© 2015 Elsevier Ltd. This work presents a study about the elimination of anticancer drugs, a group of pollutants considered recalcitrant during conventional activated sludge wastewater treatment, using a biological treatment based on the fungus Trametes versicolor. A 10-L fluidized bed bioreactor inoculated with this fungus was set up in order to evaluate the removal of 10 selected anticancer drugs in real hospital wastewater. Almost all the tested anticancer drugs were completely removed from the wastewater at the end of the batch experiment (8days) with the exception of Ifosfamide and Tamoxifen. These two recalcitrant compounds, together with Cyclophosphamide, were selected for further studies to test their degradability by T. versicolor under optimal growth conditions. Cyclophosphamide and Ifosfamide were inalterable during batch experiments both at high and low concentration, whereas Tamoxifen exhibited a decrease in its concentration along the treatment. Two positional isomers of a hydroxylated form of Tamoxifen were identified during this experiment using a high resolution mass spectrometry based on ultra-high performance chromatography coupled to an Orbitrap detector (LTQ-Velos Orbitrap). Finally the identified transformation products of Tamoxifen were monitored in the bioreactor run with real hospital wastewater.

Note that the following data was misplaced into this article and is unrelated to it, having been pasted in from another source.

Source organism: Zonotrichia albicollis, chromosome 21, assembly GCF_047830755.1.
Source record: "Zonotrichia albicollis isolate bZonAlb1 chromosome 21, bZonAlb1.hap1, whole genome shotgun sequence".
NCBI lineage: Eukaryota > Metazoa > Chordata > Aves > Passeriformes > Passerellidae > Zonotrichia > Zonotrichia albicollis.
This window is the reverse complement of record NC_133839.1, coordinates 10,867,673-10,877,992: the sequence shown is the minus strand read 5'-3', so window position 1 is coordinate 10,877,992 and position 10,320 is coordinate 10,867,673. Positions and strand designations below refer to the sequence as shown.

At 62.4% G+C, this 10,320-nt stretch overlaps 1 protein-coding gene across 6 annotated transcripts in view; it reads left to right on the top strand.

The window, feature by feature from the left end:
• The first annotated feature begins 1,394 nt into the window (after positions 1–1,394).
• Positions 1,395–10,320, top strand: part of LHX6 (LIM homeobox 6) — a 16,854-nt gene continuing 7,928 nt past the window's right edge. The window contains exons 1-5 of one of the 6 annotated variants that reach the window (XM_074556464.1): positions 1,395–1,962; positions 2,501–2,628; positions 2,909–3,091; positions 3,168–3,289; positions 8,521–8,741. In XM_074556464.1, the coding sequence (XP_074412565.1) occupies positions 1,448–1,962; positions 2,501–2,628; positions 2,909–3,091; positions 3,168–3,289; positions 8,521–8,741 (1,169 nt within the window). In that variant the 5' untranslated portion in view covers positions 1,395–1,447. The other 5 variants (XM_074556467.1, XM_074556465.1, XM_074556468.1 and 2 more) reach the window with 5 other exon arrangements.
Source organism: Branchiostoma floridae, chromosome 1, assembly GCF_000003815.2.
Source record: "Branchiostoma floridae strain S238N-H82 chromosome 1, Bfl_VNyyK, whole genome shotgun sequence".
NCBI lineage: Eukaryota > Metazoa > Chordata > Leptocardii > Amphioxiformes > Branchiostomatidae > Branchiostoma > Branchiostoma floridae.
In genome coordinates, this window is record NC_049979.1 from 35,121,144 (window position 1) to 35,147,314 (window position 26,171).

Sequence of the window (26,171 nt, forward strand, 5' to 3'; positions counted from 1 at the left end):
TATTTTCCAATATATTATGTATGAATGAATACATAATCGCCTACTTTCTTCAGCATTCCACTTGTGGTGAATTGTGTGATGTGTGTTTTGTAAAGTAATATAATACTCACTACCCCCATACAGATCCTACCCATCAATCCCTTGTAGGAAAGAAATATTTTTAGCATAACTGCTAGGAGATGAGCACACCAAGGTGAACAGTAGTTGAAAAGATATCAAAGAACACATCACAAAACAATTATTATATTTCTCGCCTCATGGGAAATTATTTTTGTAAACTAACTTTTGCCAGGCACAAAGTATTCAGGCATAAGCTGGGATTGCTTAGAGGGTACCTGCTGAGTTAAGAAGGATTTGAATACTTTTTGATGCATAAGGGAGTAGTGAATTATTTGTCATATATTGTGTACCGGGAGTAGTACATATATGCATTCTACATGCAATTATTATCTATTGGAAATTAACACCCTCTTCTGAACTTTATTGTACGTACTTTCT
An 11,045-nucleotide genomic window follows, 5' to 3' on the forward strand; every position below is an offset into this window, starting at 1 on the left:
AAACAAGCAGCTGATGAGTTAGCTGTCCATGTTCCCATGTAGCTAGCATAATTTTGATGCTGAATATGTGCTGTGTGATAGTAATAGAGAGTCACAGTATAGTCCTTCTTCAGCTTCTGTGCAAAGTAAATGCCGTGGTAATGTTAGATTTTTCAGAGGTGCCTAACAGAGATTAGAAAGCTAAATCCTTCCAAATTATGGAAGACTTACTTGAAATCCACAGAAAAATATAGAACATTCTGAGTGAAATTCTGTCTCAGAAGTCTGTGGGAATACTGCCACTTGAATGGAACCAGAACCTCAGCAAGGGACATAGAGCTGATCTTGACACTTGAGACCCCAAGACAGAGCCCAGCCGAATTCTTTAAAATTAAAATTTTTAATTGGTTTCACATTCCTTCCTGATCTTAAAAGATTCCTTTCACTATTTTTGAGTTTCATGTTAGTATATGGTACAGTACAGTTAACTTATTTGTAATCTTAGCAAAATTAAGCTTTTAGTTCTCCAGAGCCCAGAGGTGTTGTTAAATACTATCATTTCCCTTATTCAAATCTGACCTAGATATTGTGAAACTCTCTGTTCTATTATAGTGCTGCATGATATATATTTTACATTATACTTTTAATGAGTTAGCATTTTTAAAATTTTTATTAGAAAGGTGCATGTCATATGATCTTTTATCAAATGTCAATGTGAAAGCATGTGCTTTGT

|Publication status||Published - 1 Jan 2015|
- Anticancer drugs
- Hospital effluent
- Trametes versicolor